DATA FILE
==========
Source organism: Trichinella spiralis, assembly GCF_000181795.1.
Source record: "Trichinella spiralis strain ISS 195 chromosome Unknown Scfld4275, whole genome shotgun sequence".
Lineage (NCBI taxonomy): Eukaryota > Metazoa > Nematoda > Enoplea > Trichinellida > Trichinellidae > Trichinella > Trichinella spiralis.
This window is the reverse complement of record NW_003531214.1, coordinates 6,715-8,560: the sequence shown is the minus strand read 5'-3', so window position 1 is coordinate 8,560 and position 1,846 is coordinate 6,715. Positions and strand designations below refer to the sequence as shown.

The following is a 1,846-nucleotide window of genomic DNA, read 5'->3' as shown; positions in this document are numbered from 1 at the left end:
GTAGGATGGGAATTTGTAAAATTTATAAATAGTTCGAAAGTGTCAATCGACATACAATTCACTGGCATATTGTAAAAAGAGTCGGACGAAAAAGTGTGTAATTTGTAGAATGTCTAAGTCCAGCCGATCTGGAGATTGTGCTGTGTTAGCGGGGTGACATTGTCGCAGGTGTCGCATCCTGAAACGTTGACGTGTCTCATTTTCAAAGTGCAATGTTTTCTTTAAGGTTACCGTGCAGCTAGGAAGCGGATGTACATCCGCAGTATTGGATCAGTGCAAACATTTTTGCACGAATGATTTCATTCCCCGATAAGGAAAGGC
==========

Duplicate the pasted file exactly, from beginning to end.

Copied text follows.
Source organism: Trichinella spiralis, assembly GCF_000181795.1.
Source record: "Trichinella spiralis strain ISS 195 chromosome Unknown Scfld4275, whole genome shotgun sequence".
Lineage (NCBI taxonomy): Eukaryota > Metazoa > Nematoda > Enoplea > Trichinellida > Trichinellidae > Trichinella > Trichinella spiralis.
This window is the reverse complement of record NW_003531214.1, coordinates 6,715-8,560: the sequence shown is the minus strand read 5'-3', so window position 1 is coordinate 8,560 and position 1,846 is coordinate 6,715. Positions and strand designations below refer to the sequence as shown.

The following is a 1,846-nucleotide window of genomic DNA, read 5'->3' as shown; positions in this document are numbered from 1 at the left end:
GTAGGATGGGAATTTGTAAAATTTATAAATAGTTCGAAAGTGTCAATCGACATACAATTCACTGGCATATTGTAAAAAGAGTCGGACGAAAAAGTGTGTAATTTGTAGAATGTCTAAGTCCAGCCGATCTGGAGATTGTGCTGTGTTAGCGGGGTGACATTGTCGCAGGTGTCGCATCCTGAAACGTTGACGTGTCTCATTTTCAAAGTGCAATGTTTTCTTTAAGGTTACCGTGCAGCTAGGAAGCGGATGTACATCCGCAGTATTGGATCAGTGCAAACATTTTTGCACGAATGATTTCATTCCCCGATAAGGAAAGGC